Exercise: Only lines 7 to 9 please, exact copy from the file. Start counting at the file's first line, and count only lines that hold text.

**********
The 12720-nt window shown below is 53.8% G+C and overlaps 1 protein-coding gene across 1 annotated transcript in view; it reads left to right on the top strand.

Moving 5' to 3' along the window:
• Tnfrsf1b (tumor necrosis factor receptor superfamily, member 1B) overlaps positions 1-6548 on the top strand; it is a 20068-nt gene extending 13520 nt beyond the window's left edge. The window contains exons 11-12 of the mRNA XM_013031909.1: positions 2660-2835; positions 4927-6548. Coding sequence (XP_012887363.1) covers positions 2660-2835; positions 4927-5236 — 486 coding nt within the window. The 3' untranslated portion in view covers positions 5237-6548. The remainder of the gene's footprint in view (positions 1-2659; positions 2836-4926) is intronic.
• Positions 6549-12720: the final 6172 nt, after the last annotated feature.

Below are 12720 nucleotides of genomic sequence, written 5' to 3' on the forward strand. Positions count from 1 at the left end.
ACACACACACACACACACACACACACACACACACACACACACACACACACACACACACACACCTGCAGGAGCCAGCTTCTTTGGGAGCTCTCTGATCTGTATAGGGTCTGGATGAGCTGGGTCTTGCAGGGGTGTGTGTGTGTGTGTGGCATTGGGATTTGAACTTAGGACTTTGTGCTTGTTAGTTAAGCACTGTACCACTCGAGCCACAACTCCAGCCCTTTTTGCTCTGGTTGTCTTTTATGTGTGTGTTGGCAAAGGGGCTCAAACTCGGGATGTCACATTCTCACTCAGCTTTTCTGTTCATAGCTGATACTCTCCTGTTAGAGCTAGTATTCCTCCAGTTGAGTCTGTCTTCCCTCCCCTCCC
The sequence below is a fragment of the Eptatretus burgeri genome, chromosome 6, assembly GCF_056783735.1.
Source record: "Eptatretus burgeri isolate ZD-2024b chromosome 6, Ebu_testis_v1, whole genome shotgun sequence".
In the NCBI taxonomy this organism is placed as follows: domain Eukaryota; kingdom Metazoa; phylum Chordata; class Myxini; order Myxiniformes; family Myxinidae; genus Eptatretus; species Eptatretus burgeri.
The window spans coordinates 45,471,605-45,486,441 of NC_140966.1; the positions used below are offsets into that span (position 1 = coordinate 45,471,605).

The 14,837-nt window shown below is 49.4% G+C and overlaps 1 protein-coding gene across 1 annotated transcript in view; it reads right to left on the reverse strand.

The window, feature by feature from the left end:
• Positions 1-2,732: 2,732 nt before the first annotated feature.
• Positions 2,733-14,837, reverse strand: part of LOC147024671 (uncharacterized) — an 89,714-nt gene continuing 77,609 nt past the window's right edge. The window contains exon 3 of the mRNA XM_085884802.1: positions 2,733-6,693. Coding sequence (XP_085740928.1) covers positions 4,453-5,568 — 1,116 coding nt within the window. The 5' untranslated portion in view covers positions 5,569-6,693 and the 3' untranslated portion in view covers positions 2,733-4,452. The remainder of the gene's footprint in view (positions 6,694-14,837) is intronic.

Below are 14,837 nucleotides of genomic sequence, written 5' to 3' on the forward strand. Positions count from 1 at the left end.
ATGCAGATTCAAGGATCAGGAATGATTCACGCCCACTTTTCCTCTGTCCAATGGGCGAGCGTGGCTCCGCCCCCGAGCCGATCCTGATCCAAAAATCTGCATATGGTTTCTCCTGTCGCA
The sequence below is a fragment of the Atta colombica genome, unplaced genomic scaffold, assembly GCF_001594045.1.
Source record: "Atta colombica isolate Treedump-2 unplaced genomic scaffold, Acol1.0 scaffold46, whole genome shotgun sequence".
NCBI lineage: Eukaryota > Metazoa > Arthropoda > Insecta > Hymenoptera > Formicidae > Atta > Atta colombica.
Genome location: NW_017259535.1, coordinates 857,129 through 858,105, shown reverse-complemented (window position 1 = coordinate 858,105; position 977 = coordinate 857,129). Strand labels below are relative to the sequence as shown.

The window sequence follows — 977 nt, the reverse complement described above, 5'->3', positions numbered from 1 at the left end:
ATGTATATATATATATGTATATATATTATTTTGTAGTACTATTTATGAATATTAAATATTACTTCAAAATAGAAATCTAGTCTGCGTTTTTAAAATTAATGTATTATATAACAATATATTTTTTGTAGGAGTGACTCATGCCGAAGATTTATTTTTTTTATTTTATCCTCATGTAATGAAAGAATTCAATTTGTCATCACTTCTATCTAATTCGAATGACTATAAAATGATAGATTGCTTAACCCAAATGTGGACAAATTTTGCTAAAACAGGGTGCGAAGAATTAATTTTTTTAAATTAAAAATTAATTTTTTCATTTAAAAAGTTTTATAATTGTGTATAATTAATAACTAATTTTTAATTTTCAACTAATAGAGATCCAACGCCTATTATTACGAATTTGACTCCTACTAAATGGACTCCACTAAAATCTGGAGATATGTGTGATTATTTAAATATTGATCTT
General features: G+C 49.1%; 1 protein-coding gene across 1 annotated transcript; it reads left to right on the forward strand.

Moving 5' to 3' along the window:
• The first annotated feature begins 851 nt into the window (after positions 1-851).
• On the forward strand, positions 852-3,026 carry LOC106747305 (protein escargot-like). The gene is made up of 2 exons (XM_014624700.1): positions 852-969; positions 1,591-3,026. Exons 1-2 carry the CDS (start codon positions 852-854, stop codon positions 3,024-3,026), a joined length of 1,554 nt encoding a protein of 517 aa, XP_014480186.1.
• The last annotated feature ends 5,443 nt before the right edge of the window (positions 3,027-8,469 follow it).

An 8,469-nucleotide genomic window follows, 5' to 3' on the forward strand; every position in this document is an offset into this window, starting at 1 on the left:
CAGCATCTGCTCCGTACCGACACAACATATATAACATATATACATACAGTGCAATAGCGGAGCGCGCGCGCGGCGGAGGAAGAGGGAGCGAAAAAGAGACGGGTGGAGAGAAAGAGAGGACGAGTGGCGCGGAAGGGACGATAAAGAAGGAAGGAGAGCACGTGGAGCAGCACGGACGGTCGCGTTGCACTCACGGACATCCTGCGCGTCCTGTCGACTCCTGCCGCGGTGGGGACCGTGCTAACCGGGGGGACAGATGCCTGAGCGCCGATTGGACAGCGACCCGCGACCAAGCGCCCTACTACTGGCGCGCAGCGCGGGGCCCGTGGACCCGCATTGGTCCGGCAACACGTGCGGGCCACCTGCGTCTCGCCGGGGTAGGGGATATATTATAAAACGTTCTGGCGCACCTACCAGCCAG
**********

The sequence below is a fragment of the Eptatretus burgeri genome, chromosome 6, assembly GCF_056783735.1.
Source record: "Eptatretus burgeri isolate ZD-2024b chromosome 6, Ebu_testis_v1, whole genome shotgun sequence".
In the NCBI taxonomy this organism is placed as follows: domain Eukaryota; kingdom Metazoa; phylum Chordata; class Myxini; order Myxiniformes; family Myxinidae; genus Eptatretus; species Eptatretus burgeri.